WASHINGTON, DC - SEPTEMBER 30: U.S. House Minority Leader Rep. Nancy Pelosi (D-CA) speaks as (L-R) Rep. Chris Van Hollen (D-MD), Assistant House Minority Leader Rep. James Clyburn (D-SC), House Democratic Caucus Vice Chairman Rep. Joseph Crowley (D-NY), House Democratic Caucus Chairman Rep. Xavier Becerra (D-CA), and House Minority Whip Rep. Steny Hoyer (D-MD) listen during a news conference September 30, 2013 on Capitol Hill in Washington, DC. The U.S. government was officially shut down at midnight after the Senate and the House of the Representatives failed to come to an agreement to pass a federal spending bill to keep the government running.National Journal

Less than 24 hours after Rep. Paul Ryan and Sen. Patty Murray unveiled their two-year budget agreement, some House Democrats were already trying to derail it.

At issue is a three-month extension of the formula used to reimburse physicians under Medicare that Republicans worked to add to the budget bill Wednesday afternoon. The "doc fix" has widespread support in both parties, but it wasn't a part of the initial budget agreement hashed out by Ryan and Murray, and its inclusion has some Democrats angry.

"As a supporter of the budget agreement itself, it could be put at risk," Rep. Chris Van Hollen told the House Rules Committee Wednesday. "This is a new development, post-agreement. The ink was barely dry."

Democrats had hoped to use the sustainable growth rate extension as a legislative vehicle to extend the long-term unemployment insurance program, which expires Dec. 28, leaving 1.3 million unemployed Americans without benefits. Now the formula will likely be included in the budget deal, leaving Democrats with few options to get an unemployment extension passed.

House Democratic leadership initially said that their party's votes for the budget agreement would not hinge on extending unemployment insurance. But with a separate doc-fix bill off the table, that may be changing.

The implicit message to House Speaker John Boehner is that Democratic leadership can't promise the caucus's votes without unemployment insurance on the floor, either as a part of the budget agreement or as a separate measure.

House Rules Chairman Pete Sessions said he added SGR to floor rule for the budget deal at the request of the lawmakers involved in the doc-fix negotiations, including Senate Finance Chairman Max Baucus, House Ways and Means Chairman Dave Camp, and House Energy and Commerce Chairman Fred Upton. Yet Democrats charge they were blindsided.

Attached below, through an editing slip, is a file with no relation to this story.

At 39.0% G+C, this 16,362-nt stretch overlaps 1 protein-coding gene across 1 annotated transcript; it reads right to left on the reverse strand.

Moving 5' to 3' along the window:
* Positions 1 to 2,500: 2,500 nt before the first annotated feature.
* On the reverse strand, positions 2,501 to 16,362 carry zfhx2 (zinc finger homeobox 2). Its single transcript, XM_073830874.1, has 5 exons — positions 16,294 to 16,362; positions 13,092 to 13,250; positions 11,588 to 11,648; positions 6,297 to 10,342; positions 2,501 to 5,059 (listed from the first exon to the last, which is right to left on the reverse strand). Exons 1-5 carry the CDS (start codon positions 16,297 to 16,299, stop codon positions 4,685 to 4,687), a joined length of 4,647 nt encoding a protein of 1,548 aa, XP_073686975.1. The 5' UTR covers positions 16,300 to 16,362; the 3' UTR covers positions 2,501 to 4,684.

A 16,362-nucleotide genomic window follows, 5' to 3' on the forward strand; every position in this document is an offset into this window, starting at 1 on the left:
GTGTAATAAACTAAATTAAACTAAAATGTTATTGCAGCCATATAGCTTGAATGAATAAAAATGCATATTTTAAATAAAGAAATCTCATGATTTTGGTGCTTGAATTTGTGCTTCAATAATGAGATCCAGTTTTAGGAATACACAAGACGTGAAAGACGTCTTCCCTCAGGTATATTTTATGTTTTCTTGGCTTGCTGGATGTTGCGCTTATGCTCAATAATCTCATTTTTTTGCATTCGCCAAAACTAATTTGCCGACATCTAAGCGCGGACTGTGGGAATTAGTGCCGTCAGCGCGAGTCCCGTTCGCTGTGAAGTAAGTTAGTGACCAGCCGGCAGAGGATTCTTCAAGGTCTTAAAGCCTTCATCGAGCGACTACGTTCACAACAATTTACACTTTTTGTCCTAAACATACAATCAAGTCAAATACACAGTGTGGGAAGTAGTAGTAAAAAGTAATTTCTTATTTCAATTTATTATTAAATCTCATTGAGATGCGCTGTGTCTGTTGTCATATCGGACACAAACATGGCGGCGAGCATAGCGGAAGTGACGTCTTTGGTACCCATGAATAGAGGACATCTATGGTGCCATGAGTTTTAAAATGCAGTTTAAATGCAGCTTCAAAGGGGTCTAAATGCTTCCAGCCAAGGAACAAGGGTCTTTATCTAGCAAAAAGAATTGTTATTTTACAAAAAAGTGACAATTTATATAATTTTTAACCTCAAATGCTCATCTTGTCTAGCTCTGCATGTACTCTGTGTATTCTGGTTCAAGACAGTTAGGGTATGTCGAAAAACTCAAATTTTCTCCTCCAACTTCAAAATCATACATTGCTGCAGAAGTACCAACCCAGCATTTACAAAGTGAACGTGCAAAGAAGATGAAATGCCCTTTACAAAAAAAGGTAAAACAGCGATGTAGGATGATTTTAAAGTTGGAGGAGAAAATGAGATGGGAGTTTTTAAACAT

"They can be blindsided; the bottom line is it's the worst-kept secret in town that there was an SGR deal that was trying to be done," Sessions said.

Now Democrats are pushing hard for a short-term unemployment extension to be included as an amendment to the budget deal, alongside the doc-fix provision. Rep. Sander Levin, D-Mich., offered an amendment in a House Rules Committee hearing Wednesday afternoon to extend unemployment insurance benefits for three months and pay for it with cuts to direct-payment subsidies from the farm bill.

As for the underlying budget bill, reaction from Democratic leadership on Wednesday was largely tepid. Asked whether she would support the measure, House Minority Leader Nancy Pelosi said, "We'll see."

They are not pressing their membership to support it either. Minority Whip Steny Hoyer said Wednesday that he is not whipping votes on the deal, leaving it unclear how many Democrats will join with Republicans in passing the final budget agreement.

But large numbers of Democratic votes may not be needed. While outside groups are encouraging conservatives to vote against the bill, House Republican leadership expressed confidence after meeting with their caucus Wednesday. "We believe a majority will vote for it," Ryan said Wednesday.

The message from House Democratic leaders in a caucus meeting Wednesday morning was that it is "Ryan's budget" and members should vote their conscience, even though some left-leaning groups are lined up against the deal. Democracy for Action, for example, said in an email that the deal "isn't a 'compromise.' It's a sellout."

But some Democratic votes will likely be needed and that's where leadership hopes to find leverage. "Obviously once the budget passes you don't have much leverage in terms of votes on the things that remain," Hoyer said.

Absent movement on unemployment insurance during Thursday's budget vote, Democrats are left with few options. Hoyer said Democrats may vote against adjourning for the holidays without an unemployment extension, a vote that will have little practical consequences but would give Democrats a messaging opportunity.

"We may not be able to control it, but we're not going to support ending this session without unemployment insurance," Hoyer said.

Progressive Caucus Cochair Raul Grijalva predicted the bill would pass in the House, with some Democratic support. But adding a doc fix without unemployment benefits?

"If they do that, then the equation gets a lot tighter, because you lose a lot of Democrats," he said.

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